The Ode

Local RSAs have traditionally observed an act of remembrance.

The Ceremony

The general outline of the Remembrance Ceremony is as follows:

Presiding Official: "Ladies and Gentlemen: The Remembrance Ceremony"

[Lighting dimmed and a short period of Silence observed.]

The Presiding Official then recites Binyon's lines:

They shall grow not old, as we that are left grow old;
Age shall not weary them, nor the years condemn.
At the going down of the sun and in the morning
We will remember them.

All present respond: "We Will Remember Them"

[Lighting restored.]

It is the simplicity of the Remembrance Ceremony that makes it so effective.

Its Origins

The Significance of Silence

The concept of Remembrance Silence is a traditional token of respect for the dead. It is most famously associated with the Two Minutes' Silence observed each year at 11 a.m. on 11 November — Armistice Day — a tradition inaugurated by King George V in 1919 to commemorate the first anniversary of the end of hostilities on the Western Front.

From the outset, the RSA also utilised Silence to pay homage to departed comrades. The toast of "Fallen" or "Absent Comrades" has always been honoured in silence at RSA functions, while the news of a member’s death has similarly been observed in silence at meetings.

Similar ceremonies developed in other countries during the inter-war period. In South Africa, for example, the Memorable Order of Tin Hats had by the late 1920s developed a ceremony whereby the toast of "Fallen Comrades" was observed not only in silence but darkness, all except for the "Light of Remembrance", with the ceremony ending with the Order’s anthem "Old Soldiers Never Die". In Australia, meanwhile, the South Australian State Branch of the Returned Sailors & Soldiers' Imperial League of Australia similarly developed during the interwar period a simple ceremony of silence for departed comrades at 9 p.m., although the significance of this time is unclear. There is no evidence that a 9 p.m. Ceremony was observed in New Zealand prior to the Second World War.

A Remarkable Story

The widespread observance of a ceremony of silence at 9 p.m. in New Zealand actually dates from the Second World War and the story of its origin is a remarkable one. It begins not during the Second World War, however, but the First World War. In early December 1917, in the mountains around Jerusalem, two British Army officers were discussing the war and its probable aftermath on the eve of a battle. One of them, in a premonition of his death, requested his fellow officer to remember him and the millions of others who would die during the War: "Lend us a moment of it [your time] every day and through your silence is greater than you know". The following day the speaker, as he had foretold, was killed. His companion, Major W. Tudor Pole, never forgot his comrade’s last request and at the outbreak of the Second World War campaigned tirelessly to implement a daily observance of silent prayer.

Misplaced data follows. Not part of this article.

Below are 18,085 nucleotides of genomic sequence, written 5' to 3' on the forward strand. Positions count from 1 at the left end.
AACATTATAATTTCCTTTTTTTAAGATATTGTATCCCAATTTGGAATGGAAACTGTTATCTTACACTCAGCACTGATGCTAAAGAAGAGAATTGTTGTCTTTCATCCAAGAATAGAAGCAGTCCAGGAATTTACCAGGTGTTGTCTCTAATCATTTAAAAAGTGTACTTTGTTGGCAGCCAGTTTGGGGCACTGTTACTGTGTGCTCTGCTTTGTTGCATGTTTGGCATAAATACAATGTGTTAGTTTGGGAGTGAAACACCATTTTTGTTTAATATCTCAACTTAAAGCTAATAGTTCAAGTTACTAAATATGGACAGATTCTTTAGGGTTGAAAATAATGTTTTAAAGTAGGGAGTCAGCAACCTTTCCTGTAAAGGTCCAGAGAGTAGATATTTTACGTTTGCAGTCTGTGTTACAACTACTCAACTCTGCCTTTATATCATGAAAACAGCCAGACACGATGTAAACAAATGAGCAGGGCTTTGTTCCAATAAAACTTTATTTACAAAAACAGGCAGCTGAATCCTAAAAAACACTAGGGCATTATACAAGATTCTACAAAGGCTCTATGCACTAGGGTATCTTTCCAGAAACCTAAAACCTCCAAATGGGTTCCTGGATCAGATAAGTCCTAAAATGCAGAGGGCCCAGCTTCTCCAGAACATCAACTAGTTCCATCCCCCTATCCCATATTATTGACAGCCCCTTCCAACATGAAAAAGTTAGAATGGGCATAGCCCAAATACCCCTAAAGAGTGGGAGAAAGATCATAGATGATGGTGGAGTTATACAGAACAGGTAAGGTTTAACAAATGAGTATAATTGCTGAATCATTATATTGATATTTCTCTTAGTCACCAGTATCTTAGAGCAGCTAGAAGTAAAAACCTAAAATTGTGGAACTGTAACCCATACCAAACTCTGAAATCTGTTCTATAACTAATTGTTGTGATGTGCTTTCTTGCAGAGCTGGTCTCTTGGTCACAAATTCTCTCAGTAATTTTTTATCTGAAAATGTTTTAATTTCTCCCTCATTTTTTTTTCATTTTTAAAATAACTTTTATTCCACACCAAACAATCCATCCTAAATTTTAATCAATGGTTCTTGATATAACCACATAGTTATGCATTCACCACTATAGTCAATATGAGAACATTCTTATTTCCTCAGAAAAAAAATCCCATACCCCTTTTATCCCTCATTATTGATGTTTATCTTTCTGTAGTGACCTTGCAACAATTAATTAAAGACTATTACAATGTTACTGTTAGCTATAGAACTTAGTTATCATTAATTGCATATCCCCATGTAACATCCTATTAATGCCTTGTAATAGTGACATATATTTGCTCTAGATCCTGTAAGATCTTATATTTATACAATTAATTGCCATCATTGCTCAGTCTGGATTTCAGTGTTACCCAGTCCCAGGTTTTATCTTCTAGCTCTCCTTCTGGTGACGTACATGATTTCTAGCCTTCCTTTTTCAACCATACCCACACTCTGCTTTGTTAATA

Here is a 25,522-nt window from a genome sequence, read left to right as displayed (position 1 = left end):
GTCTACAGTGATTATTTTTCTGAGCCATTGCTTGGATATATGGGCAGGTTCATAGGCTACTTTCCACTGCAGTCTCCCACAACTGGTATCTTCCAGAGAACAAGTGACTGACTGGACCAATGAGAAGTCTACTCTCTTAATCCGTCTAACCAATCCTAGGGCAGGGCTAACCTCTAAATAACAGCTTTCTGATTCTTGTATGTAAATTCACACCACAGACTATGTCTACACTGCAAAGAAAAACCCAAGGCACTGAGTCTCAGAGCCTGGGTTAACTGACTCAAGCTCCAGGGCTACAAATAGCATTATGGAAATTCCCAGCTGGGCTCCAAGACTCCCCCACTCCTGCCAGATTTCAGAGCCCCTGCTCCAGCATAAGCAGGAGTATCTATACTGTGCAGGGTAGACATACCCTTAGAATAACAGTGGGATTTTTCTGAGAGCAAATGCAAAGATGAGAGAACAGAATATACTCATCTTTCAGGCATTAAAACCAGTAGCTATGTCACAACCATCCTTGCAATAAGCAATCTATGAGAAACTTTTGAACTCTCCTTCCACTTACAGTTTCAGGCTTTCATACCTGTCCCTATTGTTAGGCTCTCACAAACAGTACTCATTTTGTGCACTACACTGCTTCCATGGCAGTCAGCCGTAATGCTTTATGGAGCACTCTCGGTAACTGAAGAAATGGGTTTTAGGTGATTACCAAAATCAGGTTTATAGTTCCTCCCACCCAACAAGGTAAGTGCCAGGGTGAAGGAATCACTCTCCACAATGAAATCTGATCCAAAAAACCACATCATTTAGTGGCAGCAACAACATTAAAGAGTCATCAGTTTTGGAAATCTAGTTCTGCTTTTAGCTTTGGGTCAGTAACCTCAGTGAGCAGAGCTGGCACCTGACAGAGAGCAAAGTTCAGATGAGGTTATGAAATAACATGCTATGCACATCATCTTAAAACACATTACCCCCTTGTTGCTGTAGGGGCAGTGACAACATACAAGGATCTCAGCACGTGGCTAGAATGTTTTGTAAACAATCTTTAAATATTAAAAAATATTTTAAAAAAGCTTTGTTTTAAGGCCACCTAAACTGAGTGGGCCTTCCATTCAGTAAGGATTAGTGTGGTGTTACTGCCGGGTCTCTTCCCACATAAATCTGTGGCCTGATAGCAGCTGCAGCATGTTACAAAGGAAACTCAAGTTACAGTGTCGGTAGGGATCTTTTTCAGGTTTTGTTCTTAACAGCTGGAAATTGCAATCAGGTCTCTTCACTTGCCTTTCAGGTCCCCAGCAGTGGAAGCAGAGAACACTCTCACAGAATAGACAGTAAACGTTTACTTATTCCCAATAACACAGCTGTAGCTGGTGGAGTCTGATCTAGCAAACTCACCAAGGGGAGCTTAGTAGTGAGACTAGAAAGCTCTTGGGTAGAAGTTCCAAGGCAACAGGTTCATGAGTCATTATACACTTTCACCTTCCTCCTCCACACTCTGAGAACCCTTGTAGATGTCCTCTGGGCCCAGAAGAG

The "Big Ben Silent Minute"

Members of the so-called ‘Big Ben Movement’, with the support of Winston Churchill, took up Tudor Pole's cause and successfully campaigned for the reinstatement of the broadcast of Big Ben’s chimes at 9 p.m. on the BBC as an appropriate observance (the chimes had been replaced by the Greenwich Time Signal at the outbreak of the war). The nine o’clock chimes, which lasted a minute, were publicised as a Minute of Silent Prayer and Rededication prior to the first airing on Armistice Sunday, 10 November 1940. The ‘Big Ben Silent Minute’, as it was known, became a source of inspiration not only in Britain but also throughout the empire.

9 p.m. Ceremony in New Zealand

The chimes of Big Ben were re-broadcast daily at 9 p.m. in New Zealand from April 1941 as a mark of solidarity with Britain. The practice quickly won public support but it was the RSA that particularly came to embrace it. The earliest record of its observance was at the NZRSA Dominion Council meeting on 29 May 1941. The practice was adopted at all Dominion Executive Committee meetings from mid June 1941 — one month before the House of Representatives began to observe the minute — and from early 1942 local RSAs were being urged to adopt the practice at their own meetings and functions. A new tradition of remembrance had begun and soon became known simply as the "9 p.m. Ceremony".

The RSA Keeps Faith

After the Second World War, the RSA campaigned to retain the 9 p.m. broadcast, winning the admiration of W. Tudor Pole himself. However, while the public was prepared to remember the dead once a year on Anzac Day; a daily observance was deemed excessive. The nightly radio broadcasts were reduced to Sunday night only in 1947; eventually being dropped altogether during the 1960s.

The RSA however continued to keep faith. Over the years, other traditional symbols of remembrance — the recital of Binyon's famous lines and the symbolism of light — were added to the Silence. These dignified embellishments completed the transformation of what had begun as a religious ceremony to a truly ex-service ceremony.

Sixty years after its origins in 1941, the Remembrance Ceremony (as it is known today) is still one of the most poignant observances of the RSA and a tribute to its members’ eternal pledge:

We Will Remember Them

Source: RNZRSA Historian Dr Stephen Clarke

References

  • Adrian Gregory The Silence of Memory: Armistice Day 1919-1946 (Oxford: Berg, 1994)
  • Peter Sekuless and Jacqueline Rees Lest We Forget: The History of the Returned Services League 1916-1986 (Sydney: Rigby, 1986)
  • W. Tudor Pole The Silent Road: In the Light of Personal Experience (London: Neville Spearman, 1960)